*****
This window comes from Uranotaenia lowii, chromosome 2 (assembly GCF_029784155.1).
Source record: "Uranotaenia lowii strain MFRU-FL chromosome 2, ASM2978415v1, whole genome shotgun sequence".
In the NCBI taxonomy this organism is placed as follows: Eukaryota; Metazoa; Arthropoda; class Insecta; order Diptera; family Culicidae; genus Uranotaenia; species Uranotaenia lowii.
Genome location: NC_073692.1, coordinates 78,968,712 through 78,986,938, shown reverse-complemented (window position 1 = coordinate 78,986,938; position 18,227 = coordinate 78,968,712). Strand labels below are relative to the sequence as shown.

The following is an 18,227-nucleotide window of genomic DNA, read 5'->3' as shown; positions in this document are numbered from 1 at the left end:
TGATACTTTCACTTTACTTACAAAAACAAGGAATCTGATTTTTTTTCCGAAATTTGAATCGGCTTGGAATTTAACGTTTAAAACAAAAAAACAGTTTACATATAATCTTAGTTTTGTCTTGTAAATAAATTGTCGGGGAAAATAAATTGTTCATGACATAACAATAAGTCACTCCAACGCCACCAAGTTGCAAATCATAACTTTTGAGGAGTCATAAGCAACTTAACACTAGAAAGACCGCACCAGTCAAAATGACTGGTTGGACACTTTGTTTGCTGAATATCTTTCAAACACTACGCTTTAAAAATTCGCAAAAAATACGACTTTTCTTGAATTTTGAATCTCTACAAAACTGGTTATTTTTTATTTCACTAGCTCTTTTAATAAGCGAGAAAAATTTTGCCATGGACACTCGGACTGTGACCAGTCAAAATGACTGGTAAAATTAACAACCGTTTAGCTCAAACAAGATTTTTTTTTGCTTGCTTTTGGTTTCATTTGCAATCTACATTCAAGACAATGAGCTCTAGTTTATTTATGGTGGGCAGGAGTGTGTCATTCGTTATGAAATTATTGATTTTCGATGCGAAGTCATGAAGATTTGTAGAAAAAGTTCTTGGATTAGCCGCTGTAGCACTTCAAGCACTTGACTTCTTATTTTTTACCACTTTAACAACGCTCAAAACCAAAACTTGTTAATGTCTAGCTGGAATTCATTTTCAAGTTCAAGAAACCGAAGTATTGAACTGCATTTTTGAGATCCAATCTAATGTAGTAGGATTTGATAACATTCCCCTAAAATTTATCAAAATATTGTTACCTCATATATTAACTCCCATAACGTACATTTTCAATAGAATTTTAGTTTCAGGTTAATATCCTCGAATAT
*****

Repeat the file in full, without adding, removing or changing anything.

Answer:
This window comes from Uranotaenia lowii, chromosome 2 (assembly GCF_029784155.1).
Source record: "Uranotaenia lowii strain MFRU-FL chromosome 2, ASM2978415v1, whole genome shotgun sequence".
In the NCBI taxonomy this organism is placed as follows: Eukaryota; Metazoa; Arthropoda; class Insecta; order Diptera; family Culicidae; genus Uranotaenia; species Uranotaenia lowii.
Genome location: NC_073692.1, coordinates 78,968,712 through 78,986,938, shown reverse-complemented (window position 1 = coordinate 78,986,938; position 18,227 = coordinate 78,968,712). Strand labels below are relative to the sequence as shown.

The following is an 18,227-nucleotide window of genomic DNA, read 5'->3' as shown; positions in this document are numbered from 1 at the left end:
TGATACTTTCACTTTACTTACAAAAACAAGGAATCTGATTTTTTTTCCGAAATTTGAATCGGCTTGGAATTTAACGTTTAAAACAAAAAAACAGTTTACATATAATCTTAGTTTTGTCTTGTAAATAAATTGTCGGGGAAAATAAATTGTTCATGACATAACAATAAGTCACTCCAACGCCACCAAGTTGCAAATCATAACTTTTGAGGAGTCATAAGCAACTTAACACTAGAAAGACCGCACCAGTCAAAATGACTGGTTGGACACTTTGTTTGCTGAATATCTTTCAAACACTACGCTTTAAAAATTCGCAAAAAATACGACTTTTCTTGAATTTTGAATCTCTACAAAACTGGTTATTTTTTATTTCACTAGCTCTTTTAATAAGCGAGAAAAATTTTGCCATGGACACTCGGACTGTGACCAGTCAAAATGACTGGTAAAATTAACAACCGTTTAGCTCAAACAAGATTTTTTTTTGCTTGCTTTTGGTTTCATTTGCAATCTACATTCAAGACAATGAGCTCTAGTTTATTTATGGTGGGCAGGAGTGTGTCATTCGTTATGAAATTATTGATTTTCGATGCGAAGTCATGAAGATTTGTAGAAAAAGTTCTTGGATTAGCCGCTGTAGCACTTCAAGCACTTGACTTCTTATTTTTTACCACTTTAACAACGCTCAAAACCAAAACTTGTTAATGTCTAGCTGGAATTCATTTTCAAGTTCAAGAAACCGAAGTATTGAACTGCATTTTTGAGATCCAATCTAATGTAGTAGGATTTGATAACATTCCCCTAAAATTTATCAAAATATTGTTACCTCATATATTAACTCCCATAACGTACATTTTCAATAGAATTTTAGTTTCAGGTTAATATCCTCGAATAT